How to relieve constipation
Our digestive system works hard to digest food, absorb nutrients and eliminate waste and toxins. When we suffer chronic constipation it can impact not only our digestive health but may lead to other health problems such as increase anxiety, low mood, immune dysregulation, poor sleep and low energy.
How often should you pass a stool?
As your digestive tract is one of the main avenues for removing waste from your body, it’s ideal to pass a stool at least once a per day. This ensures the efficient clearance of toxins from your body. Anything less than this, and you might be experiencing constipation.
The medical definition of chronic constipation is 3 months of:
· Hard or lumpy stools
· Reduced frequency of defecation (less than three bowel motions per week)
· A sensation of not passing the entire stool (i.e. a feeling of incomplete evacuation)
· Straining when passing a stool
However, under this definition, straining to pass a hard stool each day, or only passing a stool several times a week, can be viewed as ‘normal’, leading people to believe there is no problem.
Unfortunately, this is not the case. Chronic constipation increases the risk of haemorrhoids, anal fissures, faecal impaction and faecal incontinence in the short term and cognitive function, liver function, nutrient absorption and hormone imbalance in the long term.
How do you fix this?
It may seem logical to simply take a laxative to move things along. Laxatives can certainly help, however, they are not addressing the underlying dysfunction that causes constipation. Additionally, regular laxative use carries the risk of you developing a dependence on them.
Addressing the true cause of constipation requires us to examine the health of the gut, and work out why it is not functioning optimally.
The Microbiome-Constipation Connection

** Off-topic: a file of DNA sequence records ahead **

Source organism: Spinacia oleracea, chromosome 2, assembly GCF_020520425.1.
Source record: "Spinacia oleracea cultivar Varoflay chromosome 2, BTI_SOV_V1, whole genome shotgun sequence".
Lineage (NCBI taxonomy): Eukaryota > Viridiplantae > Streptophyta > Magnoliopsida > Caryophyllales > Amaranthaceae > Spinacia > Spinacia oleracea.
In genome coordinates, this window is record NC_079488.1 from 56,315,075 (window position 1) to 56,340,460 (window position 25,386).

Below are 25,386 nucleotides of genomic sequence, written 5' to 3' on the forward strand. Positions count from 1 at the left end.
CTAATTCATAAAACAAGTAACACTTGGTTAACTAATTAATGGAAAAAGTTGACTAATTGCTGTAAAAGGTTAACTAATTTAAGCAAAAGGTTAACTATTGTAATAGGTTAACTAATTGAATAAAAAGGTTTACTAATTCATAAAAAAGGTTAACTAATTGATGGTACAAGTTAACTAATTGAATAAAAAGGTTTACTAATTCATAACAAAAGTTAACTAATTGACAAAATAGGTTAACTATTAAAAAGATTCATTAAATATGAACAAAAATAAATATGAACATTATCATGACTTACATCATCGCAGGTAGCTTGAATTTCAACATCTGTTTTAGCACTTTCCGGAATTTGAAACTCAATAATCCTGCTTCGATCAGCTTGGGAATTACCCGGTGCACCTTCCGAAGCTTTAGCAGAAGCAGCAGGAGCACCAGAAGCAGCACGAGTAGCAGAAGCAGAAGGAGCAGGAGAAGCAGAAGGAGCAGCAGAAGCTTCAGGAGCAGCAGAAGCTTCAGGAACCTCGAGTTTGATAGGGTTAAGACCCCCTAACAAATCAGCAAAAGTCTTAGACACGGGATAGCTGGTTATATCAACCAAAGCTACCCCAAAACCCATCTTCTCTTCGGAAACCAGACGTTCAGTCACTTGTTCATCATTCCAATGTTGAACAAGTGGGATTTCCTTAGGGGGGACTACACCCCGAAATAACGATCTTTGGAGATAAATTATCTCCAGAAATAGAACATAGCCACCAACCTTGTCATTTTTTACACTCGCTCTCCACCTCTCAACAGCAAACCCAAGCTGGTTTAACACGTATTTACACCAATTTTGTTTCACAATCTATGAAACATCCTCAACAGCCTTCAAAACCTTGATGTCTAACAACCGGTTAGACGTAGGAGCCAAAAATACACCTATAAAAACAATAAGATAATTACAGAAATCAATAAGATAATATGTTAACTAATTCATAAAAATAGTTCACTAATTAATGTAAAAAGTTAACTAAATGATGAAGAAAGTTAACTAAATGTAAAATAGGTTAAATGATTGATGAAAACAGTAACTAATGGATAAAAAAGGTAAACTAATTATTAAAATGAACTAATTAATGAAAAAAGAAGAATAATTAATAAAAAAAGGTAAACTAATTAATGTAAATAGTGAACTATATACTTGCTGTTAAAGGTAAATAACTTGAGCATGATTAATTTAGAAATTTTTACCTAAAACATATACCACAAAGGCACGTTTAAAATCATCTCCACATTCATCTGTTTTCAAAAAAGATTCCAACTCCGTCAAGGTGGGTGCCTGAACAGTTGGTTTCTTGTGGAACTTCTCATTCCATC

Your intestinal microbiome is a living colony of 38 trillion beneficial bacteria, yeasts and fungi that work synergistically to keep your gut, immune system and entire body healthy. When it comes to bowel regularity, your microbiome plays two hugely important roles:
1. Converts fibre from food into short chain fatty acids (SCFAs).
SCFAs regulate your gut motility as well as provide fuel for your gut cells, keeping your digestive system healthy. Insufficient fibre intake, or not having enough good gut bacteria, can cause low levels of SCFAs, decreasing gut motility and leading to constipation. In fact, research has shown that constipated patients have lower levels of SCFAs compared to those with diarrhoea.
2. Overgrowth of pathogenic organisms
These unwanted pathogens can trigger inflammation, and also produce gasses such as methane, which slow gut motility. Together, these negative effects can cause constipation.
In order to remedy your microbiome issues and resolve your constipation, there are two key ingredients you can call on.
Prebiotics are a type of dietary fibre that feeds good gut bacteria. Regular consumption, along with adequate water intake, can soften stools, increase the regularity of bowel motions, decrease abdominal pain, reduce straining with bowel motions, and reduce laxative use.
Prebiotics can be found in foods such as Jerusalem artichokes, asparagus, cabbage and sweet potato. Prebiotic supplements include inulin, slippery elm, psyllium husks and guar gum.
Probiotics are live, beneficial bacteria that support the health of your gut and intestinal microbiome.
The main action of probiotics is to help the beneficial organisms within your microbiome grow and flourish. This creates more good bacteria that then produce more SCFAs, which as we now know are essential for gut health and for combatting constipation. Probiotics also prevent pathogenic microbes from surviving within the gut, reduce inflammation within your digestive tract, and prevent pathogenic organisms from attaching to your gut lining.
Together, prebiotics and probiotics result in increased stool softness, improved gut motility, and the feeling of complete evacuation, whilst also reducing symptoms such as abdominal pain and bloating.
If you’re moving your bowels less than once a day, passing hard stools, straining, or experiencing a sense of incomplete evacuation, your microbiome may need support.
Contact email@example.com to discuss how a naturopathic gut healing protocol could benefit your gut health and overall health and wellbeing.